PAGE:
I'd also echo the caution with working at home. It's hard to strike that balance, and I often feel like everyone is getting short changed because I can't focus on any one thing for too long. I do most of my work at night after the kids are in bed, but then sometimes I am falling asleep at my computer and making stupid mistakes. And sometimes I am just to tired that I put off work, and it makes it that much harder to catch up and find that balance.

Good luck with whatever you decide!

Can you please email me the information you were telling us about from working from home..

would love the info about working from home. thanks Jen jcarm26@yahoo.com

I would love the information about working from home. Thanks.

I too would be interested in the info you have on working from home.

Can i get the info too...thanks,


I have 4 years of disability insurance experience with a Portland based firm and lost my job a couple of months ago due to them not being able to give a little bit on my schedule. I would love to be able to work from home and already have applicable experience. If you can, please email me the information.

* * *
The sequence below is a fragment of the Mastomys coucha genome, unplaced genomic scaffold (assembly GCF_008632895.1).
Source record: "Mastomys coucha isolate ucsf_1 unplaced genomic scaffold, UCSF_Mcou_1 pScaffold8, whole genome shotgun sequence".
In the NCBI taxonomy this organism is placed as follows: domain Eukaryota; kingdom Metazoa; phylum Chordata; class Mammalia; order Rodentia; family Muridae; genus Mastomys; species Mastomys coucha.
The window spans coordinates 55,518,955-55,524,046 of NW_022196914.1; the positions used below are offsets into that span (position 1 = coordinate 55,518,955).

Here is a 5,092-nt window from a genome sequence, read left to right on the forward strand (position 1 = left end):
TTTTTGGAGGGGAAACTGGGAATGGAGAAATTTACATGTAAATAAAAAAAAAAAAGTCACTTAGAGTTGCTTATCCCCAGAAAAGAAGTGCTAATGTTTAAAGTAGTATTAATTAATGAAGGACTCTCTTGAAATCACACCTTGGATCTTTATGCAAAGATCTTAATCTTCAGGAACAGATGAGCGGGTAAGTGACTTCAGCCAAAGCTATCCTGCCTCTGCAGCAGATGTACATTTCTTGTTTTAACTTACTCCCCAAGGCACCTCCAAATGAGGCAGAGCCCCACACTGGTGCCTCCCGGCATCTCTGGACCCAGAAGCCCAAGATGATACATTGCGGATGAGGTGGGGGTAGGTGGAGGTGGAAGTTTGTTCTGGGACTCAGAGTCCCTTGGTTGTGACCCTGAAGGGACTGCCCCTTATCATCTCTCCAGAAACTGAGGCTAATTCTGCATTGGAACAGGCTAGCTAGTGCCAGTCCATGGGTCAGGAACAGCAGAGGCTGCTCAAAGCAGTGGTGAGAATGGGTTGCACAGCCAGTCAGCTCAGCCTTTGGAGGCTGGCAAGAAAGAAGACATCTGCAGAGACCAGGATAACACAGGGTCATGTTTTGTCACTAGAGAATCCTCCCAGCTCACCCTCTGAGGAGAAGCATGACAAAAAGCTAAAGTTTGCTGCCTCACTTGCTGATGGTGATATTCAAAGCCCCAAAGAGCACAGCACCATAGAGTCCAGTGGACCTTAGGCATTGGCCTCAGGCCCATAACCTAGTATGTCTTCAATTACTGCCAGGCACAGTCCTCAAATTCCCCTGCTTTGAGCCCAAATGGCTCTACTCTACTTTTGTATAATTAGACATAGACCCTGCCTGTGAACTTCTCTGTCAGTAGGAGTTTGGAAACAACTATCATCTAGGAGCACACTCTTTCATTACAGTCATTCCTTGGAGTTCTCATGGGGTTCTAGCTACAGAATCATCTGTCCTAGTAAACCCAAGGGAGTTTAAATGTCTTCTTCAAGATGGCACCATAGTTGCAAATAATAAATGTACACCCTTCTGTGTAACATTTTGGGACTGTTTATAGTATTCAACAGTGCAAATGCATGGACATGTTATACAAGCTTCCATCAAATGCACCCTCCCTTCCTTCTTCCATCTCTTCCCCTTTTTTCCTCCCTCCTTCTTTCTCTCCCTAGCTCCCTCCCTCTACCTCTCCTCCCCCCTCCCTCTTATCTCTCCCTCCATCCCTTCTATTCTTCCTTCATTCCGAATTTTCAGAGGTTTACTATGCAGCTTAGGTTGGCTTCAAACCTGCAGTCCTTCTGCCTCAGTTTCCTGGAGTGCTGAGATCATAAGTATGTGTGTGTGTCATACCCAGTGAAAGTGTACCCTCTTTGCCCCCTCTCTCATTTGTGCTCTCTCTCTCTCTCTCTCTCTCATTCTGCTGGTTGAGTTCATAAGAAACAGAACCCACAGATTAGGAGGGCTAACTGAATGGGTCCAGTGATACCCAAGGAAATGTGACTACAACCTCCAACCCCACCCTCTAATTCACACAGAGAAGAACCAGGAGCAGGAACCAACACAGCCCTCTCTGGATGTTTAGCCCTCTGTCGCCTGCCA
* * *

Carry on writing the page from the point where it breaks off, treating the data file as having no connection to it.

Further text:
Hi Irene,

I too am interested in the information you have regarding working from home.


Many thanks.

I would greatly appreciate it if you could forward this information o me too.

Thank you!



I know you got a lot of feedback on this, if you still have the information I would greatly appreciate it. my email is cynthiacandles@aol.com.


While I do not have a suggestion for a job at home, I do have a comment about teaching and being a new mom.

I am a full time teacher (elementary) and have a 10 month old son. I think teaching is perhaps THE best job to have while raising a child for the following reasons: we have good holiday breaks, the hours allow for time in the afternoons and evenings with the kid(s), my son has the opportunity to be around other children and adults who love him (daycare three times a week), great health benefits and finally, being a parent has made me a better teacher!

Don't get me wrong- I'm totally exhausted some days and I am now one of those teachers that leaves right at 2:15 but it's a good life.

ACD Direct is seeking experienced customer service professionals...apply online at www.acddirect.com/becomeanagent.html or email jobs@acddirect.com for more info!

Irene please email me with more information about a work from home opportunity ethan12304@yahoo.com

The comments to this entry are closed.